Agents (MTAs) en route to its destination.  While these MTAs often
   apply channel-based security protections to their interactions (e.g.,
   [RFC3207]), these protections do not prevent the MTAs from
   interfering with the message.  In order to provide end-to-end
   security protections in the presence of untrusted MTAs, mail users
   can use S/MIME to embed message bodies in a secure object format that
   can provide confidentiality, integrity, and data origin

   S/MIME is based on the Cryptographic Message Syntax for secure
   objects (CMS) [RFC5652].  CMS is defined using Abstract Syntax
   Notation 1 (ASN.1) and traditionally encoded using the ASN.1
   Distinguished Encoding Rules (DER), which define a binary encoding of
   the protected message and associated parameters [ITU.X690.1994].  In
   recent years, usage of ASN.1 has decreased (along with other binary
   encodings for general objects), while more applications have come to
   rely on text-based formats such as the Extensible Markup Language
   (XML) or the JavaScript Object Notation (JSON)

   Many current applications thus have much more robust support for
   processing objects in these text-based formats than ASN.1 objects;
   indeed, many lack the ability to process ASN.1 objects at all.  To
   simplify the addition of object-based security features to these
   applications, the IETF JSON Object Signing and Encryption (JOSE)
   working group has been chartered to develop a secure object format
   based on JSON.  While the basic requirements for this object format
   are straightforward -- namely, confidentiality and integrity
   mechanisms, encoded in JSON -- early discussions in the working group

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   indicated that many applications hoping to use the formats define in
   JOSE have additional requirements.  This document summarizes the use
   cases for JOSE envisioned by those applications and the resulting
   requirements for security mechanisms and object encoding.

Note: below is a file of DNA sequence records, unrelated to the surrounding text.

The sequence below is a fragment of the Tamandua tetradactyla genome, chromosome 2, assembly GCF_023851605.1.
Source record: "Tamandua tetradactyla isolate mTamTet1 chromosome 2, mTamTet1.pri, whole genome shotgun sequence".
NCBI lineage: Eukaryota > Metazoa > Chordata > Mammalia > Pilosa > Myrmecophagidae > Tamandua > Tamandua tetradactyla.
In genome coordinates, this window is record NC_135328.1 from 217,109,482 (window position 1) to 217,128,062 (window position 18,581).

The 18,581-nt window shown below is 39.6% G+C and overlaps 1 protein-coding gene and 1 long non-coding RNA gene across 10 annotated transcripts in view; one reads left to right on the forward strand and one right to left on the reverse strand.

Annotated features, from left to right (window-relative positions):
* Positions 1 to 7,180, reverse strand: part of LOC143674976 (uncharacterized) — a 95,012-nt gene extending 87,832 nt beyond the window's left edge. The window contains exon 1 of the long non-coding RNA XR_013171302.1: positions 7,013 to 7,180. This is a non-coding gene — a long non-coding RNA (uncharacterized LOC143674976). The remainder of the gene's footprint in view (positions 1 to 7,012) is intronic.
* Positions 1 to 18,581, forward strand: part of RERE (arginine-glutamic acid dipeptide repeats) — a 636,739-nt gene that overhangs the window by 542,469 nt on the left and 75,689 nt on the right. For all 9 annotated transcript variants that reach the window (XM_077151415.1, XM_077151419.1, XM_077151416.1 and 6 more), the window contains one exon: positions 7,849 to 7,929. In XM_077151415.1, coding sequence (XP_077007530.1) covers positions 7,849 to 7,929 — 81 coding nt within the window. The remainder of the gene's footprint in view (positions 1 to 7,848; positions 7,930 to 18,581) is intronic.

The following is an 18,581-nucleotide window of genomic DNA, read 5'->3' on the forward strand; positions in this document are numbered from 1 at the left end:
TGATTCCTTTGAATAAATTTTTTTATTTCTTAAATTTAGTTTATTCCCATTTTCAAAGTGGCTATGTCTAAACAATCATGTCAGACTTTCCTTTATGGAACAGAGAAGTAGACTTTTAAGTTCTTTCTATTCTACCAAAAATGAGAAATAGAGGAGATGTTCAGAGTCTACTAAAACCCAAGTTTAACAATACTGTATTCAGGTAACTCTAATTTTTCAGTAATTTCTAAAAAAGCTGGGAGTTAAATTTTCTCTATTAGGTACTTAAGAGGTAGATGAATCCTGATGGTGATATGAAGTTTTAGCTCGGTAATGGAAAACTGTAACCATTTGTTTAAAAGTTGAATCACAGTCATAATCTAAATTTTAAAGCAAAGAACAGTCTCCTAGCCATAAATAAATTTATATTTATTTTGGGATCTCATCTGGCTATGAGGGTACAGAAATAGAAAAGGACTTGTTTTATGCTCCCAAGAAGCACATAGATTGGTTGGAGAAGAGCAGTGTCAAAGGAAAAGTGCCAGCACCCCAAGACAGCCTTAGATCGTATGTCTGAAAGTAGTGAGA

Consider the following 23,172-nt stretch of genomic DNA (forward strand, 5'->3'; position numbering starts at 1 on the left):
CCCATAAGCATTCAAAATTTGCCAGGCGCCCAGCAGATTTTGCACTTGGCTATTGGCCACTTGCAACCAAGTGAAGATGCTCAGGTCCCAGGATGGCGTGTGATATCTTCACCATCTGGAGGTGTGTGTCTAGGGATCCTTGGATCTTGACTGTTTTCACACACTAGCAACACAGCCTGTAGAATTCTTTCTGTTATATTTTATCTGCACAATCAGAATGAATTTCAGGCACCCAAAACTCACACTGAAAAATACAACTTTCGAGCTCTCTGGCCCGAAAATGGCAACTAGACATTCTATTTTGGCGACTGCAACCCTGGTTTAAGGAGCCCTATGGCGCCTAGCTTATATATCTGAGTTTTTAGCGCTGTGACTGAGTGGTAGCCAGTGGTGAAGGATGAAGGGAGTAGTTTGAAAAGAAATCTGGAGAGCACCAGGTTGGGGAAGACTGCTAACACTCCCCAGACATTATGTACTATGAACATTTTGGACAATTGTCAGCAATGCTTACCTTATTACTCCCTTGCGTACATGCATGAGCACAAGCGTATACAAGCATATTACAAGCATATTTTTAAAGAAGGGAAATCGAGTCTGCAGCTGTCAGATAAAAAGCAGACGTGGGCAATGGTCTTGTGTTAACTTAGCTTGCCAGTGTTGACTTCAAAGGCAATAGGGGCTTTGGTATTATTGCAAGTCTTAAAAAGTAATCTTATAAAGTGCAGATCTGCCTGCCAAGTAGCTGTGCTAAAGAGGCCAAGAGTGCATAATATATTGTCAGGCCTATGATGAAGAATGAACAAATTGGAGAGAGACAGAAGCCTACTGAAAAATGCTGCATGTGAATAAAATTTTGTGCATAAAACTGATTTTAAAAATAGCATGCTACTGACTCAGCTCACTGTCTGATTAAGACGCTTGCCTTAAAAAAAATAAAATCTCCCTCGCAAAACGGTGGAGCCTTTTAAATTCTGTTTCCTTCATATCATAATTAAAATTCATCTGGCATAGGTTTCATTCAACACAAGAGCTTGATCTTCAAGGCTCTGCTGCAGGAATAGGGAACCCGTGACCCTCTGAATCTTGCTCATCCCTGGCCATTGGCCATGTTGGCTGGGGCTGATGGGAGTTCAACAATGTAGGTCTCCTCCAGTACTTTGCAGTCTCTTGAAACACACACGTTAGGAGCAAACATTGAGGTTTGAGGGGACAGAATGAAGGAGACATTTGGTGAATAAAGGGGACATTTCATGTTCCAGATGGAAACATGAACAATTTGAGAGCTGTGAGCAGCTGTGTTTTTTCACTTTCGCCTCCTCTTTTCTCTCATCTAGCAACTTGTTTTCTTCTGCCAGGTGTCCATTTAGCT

Some systems that use XML have specified the use of XML-based
   security mechanisms for object security, namely XML Digital
   Signatures and XML Encryption
   [W3C.CR-xmldsig-core2-20120124][W3C.CR-xmlenc-core1-20120313].  These
   mechanisms are defined for use with several security token systems
   (e.g., SAML, WS-Federation, and OpenID connect
   [OASIS.saml-core-2.0-os][WS-Federation][OpenID.Messages]) and the CAP
   emergency alerting format [CAP].  In practice, however, XML-based
   secure object formats introduce similar levels of complexity to
   ASN.1, so developers that lack the tools or motivation to handle
   ASN.1 aren't able to use XML security either.  This situation
   motivates the creation of a JSON-based secure object format that is
   simple enough to implement and deploy that it can be easily adopted
   by developers with minimal effort and tools.

2.  Definitions

   This document makes extensive use of standard security terminology
   [RFC4949].  In addition, because the use cases for JOSE and CMS are
   similar, we will sometimes make analogies to some CMS concepts

   The JOSE working group charter calls for the group to define three
   basic JSON object formats:

   1.  Confidentiality-protected object format

   2.  Integrity-protected object format

   3.  A format for expressing public keys

   In the below, we will refer to these as the "encrypted object
   format", the "signed object format", and the "key format",
   respectively.  In general, where there is no need to distinguish
   between asymmetric and symmetric operations, we will use the terms
   "signing", "signature", etc. to denote both true digital signatures
   involving asymmtric cryptography as well as message authentication
   codes using symmetric keys(MACs).

   In the lifespan of a secure object, there are two basic roles, an
   entity that creates the object (e.g., encrypting or signing a
   payload), and an entity that uses the object (decrypting, verifying).

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   We will refer to these roles as "sender" and "recipient",
   respectively.  Note that while some requirements and use cases may
   refer to these as single entities, each object may have multiple
   entities in each role.  For example, a message may be signed by
   multiple senders, or decrypted by multiple recipients.

3.  Basic Requirements

   Obviously, for the encrypted and signed object formats, the necessary
   protections will be created using appropriate cryptographic
   mechanisms: symmetric or asymmetric encryption for confidentiality
   and MACs or digital signatures for integrity protection.  In both
   cases, it is necessary for the JOSE format to support both symmetric
   and asymmetric operations.

   o  The JOSE encrypted object format must support object encryption in
      the case where the sender and receiver share a symmetric key.

   o  The JOSE encrypted object format must support object encryption in
      the case where the sender has only a public key for the receiver.

   o  The JOSE signed object format must integrity protection using
      Message Authentication Codes (MACs), for the case where the sender
      and receiver share only a symmetric key.

   o  The JOSE signed object format must integrity protection using